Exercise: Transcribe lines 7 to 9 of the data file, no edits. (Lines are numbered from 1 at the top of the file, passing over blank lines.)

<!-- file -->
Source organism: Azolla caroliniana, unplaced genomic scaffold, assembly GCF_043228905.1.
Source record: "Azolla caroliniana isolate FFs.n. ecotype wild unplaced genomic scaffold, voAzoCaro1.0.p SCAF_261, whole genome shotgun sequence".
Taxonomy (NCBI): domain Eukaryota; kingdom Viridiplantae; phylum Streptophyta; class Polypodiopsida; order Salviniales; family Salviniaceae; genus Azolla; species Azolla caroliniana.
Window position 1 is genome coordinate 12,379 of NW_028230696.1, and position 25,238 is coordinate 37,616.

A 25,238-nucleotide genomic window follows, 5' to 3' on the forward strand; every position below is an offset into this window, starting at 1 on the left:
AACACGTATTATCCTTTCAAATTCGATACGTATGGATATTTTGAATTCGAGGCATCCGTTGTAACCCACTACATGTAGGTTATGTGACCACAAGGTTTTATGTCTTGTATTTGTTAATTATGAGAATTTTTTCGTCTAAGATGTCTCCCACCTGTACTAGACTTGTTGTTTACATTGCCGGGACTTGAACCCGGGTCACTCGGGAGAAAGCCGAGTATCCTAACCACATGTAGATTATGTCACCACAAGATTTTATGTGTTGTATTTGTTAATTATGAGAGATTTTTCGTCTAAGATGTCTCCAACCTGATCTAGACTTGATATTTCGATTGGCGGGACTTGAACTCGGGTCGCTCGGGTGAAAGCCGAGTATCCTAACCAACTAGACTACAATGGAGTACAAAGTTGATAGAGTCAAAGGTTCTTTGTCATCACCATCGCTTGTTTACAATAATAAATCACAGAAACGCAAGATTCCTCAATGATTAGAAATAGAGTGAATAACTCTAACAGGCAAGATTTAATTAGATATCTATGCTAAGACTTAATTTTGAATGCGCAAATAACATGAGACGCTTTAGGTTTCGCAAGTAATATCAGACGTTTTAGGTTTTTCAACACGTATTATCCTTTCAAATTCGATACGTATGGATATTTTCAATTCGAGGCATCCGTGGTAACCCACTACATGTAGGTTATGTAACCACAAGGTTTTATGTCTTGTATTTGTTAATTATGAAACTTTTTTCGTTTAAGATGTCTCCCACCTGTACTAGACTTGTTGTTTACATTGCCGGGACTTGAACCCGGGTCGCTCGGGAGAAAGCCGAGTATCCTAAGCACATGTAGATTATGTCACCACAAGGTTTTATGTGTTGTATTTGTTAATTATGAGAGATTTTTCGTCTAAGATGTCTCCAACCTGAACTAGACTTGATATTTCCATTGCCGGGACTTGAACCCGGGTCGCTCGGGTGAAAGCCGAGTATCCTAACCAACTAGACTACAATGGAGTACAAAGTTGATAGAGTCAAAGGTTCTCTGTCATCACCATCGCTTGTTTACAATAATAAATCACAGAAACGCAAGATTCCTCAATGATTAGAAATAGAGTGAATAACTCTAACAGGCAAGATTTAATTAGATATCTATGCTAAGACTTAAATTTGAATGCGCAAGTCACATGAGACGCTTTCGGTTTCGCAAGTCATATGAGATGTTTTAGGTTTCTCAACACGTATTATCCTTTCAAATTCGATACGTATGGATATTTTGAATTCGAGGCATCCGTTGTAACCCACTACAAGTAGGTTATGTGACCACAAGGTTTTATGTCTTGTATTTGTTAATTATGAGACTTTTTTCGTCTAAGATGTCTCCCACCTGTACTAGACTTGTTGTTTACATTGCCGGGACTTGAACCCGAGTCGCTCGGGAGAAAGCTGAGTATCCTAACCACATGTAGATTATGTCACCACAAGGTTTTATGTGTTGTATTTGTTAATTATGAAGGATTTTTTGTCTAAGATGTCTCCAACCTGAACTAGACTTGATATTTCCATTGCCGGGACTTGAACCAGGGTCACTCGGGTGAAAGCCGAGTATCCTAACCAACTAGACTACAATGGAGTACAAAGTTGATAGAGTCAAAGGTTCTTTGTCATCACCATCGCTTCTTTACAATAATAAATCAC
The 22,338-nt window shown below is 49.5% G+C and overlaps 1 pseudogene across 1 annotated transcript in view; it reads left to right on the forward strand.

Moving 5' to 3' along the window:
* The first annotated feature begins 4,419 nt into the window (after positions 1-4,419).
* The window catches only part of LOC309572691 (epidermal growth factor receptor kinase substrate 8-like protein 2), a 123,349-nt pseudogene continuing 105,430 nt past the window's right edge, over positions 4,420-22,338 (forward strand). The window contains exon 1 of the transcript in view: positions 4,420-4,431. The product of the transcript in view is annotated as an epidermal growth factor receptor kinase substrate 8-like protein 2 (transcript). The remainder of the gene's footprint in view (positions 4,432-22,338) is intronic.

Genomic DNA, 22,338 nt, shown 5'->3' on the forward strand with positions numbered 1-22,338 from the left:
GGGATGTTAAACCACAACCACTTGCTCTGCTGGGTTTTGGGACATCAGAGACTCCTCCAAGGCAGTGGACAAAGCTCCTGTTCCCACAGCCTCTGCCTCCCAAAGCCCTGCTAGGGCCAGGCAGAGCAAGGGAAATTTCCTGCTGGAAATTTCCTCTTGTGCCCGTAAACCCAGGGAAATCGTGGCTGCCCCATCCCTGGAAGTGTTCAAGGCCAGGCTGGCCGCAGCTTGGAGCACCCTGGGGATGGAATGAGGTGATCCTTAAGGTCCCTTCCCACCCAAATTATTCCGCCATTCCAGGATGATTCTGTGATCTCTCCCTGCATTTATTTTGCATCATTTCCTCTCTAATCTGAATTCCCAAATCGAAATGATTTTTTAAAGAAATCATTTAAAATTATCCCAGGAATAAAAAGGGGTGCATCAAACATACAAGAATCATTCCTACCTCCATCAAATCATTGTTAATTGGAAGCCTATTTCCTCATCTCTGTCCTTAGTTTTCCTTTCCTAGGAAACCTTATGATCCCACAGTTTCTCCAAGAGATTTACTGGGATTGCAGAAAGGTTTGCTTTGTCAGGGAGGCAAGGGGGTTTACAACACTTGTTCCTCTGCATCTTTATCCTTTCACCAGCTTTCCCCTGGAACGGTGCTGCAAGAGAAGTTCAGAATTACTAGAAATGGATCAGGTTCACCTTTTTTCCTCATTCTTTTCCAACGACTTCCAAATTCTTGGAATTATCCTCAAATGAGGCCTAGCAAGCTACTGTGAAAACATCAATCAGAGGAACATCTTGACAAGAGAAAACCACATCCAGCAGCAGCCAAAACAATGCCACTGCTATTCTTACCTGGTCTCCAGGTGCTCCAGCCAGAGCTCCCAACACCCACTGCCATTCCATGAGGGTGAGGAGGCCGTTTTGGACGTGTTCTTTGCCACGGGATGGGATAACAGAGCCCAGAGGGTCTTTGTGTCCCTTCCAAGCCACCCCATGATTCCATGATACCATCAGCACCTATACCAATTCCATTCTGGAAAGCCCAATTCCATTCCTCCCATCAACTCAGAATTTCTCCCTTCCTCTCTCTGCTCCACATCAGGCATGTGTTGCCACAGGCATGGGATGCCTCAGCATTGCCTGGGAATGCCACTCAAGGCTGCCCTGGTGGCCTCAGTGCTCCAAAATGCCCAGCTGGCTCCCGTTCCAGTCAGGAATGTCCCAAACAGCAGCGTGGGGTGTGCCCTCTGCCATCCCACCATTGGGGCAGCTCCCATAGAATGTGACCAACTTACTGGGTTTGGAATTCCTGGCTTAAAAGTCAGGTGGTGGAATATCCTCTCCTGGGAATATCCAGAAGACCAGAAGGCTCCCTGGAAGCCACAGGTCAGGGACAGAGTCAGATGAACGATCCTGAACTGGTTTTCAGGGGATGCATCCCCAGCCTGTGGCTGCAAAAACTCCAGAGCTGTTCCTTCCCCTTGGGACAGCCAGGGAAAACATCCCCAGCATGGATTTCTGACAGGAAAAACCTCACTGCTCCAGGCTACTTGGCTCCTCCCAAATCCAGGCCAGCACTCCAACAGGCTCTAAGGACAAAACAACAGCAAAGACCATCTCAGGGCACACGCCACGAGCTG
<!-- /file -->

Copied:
The 22,338-nt window shown below is 49.5% G+C and overlaps 1 pseudogene across 1 annotated transcript in view; it reads left to right on the forward strand.

Moving 5' to 3' along the window:
* The first annotated feature begins 4,419 nt into the window (after positions 1-4,419).